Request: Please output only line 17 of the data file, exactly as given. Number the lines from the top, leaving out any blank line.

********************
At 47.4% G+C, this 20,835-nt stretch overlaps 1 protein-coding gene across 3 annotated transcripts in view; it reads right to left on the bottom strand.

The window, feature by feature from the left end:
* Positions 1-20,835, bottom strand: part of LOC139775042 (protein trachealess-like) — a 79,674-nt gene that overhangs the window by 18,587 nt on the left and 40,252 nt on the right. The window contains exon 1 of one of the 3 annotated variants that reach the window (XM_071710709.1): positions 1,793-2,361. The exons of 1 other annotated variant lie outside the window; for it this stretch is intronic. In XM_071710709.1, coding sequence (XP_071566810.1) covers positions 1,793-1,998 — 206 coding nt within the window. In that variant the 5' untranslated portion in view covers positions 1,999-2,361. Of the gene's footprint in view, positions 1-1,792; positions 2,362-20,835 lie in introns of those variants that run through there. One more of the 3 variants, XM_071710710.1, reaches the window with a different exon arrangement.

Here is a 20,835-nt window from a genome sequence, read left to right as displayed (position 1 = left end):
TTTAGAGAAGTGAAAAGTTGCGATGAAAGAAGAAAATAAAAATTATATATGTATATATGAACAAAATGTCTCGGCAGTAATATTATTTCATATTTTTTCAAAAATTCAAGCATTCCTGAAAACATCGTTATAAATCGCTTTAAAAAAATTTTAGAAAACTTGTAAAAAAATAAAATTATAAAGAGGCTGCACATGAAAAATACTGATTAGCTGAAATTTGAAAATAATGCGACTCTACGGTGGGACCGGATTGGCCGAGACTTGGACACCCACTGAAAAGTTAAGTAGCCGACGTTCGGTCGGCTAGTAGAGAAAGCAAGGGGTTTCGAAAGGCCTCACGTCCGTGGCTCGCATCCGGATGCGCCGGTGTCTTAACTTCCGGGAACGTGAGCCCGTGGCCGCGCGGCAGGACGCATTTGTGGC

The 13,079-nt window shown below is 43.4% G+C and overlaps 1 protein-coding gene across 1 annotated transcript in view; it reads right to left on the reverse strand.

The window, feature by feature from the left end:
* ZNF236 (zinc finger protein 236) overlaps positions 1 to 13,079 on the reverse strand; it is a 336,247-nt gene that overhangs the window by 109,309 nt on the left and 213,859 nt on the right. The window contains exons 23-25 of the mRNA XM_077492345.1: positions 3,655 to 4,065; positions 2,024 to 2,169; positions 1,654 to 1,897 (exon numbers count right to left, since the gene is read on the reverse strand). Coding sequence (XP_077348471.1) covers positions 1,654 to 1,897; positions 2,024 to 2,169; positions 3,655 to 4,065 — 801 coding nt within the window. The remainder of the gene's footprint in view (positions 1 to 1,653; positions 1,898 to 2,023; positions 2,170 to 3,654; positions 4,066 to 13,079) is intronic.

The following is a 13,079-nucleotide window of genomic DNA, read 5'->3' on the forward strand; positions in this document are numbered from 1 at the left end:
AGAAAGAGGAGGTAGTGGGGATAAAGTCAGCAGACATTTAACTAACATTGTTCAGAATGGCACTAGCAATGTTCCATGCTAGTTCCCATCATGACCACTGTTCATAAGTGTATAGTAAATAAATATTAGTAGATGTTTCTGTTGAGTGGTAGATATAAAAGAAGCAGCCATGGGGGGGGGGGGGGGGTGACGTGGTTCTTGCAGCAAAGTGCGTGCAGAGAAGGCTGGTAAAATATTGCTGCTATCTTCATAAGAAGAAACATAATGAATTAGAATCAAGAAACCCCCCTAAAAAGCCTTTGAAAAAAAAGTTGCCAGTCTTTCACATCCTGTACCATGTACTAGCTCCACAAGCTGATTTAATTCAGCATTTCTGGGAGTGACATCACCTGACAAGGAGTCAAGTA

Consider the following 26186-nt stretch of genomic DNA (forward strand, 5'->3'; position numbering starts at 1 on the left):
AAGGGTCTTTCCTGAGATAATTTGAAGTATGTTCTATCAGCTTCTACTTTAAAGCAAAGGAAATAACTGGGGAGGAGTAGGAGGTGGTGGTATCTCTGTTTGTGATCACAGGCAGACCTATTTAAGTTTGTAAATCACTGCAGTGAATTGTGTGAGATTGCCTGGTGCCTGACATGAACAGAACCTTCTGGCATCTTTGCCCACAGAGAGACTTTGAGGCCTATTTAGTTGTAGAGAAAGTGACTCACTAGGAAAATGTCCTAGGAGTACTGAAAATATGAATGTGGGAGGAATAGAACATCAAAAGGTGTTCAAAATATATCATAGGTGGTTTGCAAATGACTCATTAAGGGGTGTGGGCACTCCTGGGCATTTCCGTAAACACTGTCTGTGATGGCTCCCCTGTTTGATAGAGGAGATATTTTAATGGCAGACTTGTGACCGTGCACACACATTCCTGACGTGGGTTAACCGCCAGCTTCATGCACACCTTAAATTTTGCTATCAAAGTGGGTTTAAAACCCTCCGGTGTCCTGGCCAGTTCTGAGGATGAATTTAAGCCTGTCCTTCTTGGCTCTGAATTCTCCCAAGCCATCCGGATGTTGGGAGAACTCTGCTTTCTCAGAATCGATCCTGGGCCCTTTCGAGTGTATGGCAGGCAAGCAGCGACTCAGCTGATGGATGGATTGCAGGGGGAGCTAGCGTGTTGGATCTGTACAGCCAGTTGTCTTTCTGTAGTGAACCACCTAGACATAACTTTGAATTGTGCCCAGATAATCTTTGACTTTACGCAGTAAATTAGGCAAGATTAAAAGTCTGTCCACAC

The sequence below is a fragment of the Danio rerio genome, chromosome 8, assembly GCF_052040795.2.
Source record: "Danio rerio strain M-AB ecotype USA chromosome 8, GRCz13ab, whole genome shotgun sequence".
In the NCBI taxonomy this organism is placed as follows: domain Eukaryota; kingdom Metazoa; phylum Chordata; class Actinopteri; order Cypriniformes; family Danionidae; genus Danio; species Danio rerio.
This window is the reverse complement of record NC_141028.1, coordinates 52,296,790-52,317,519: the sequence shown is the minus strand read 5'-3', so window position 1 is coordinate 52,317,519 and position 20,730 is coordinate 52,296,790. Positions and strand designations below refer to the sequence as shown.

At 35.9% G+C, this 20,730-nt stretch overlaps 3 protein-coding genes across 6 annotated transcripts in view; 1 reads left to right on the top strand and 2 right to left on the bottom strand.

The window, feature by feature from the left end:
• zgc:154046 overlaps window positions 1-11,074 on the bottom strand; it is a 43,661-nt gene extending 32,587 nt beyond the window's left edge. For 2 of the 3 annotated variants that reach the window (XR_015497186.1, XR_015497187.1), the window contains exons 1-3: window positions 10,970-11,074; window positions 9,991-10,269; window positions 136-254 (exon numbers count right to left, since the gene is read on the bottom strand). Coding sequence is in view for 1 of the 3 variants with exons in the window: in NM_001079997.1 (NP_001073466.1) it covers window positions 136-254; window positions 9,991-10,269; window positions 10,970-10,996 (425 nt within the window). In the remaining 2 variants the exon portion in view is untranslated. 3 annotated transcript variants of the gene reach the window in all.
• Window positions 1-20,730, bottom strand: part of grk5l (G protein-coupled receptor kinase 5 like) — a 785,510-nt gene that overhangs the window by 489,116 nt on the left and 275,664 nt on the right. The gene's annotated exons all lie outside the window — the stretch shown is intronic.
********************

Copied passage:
At 35.9% G+C, this 20,730-nt stretch overlaps 3 protein-coding genes across 6 annotated transcripts in view; 1 reads left to right on the top strand and 2 right to left on the bottom strand.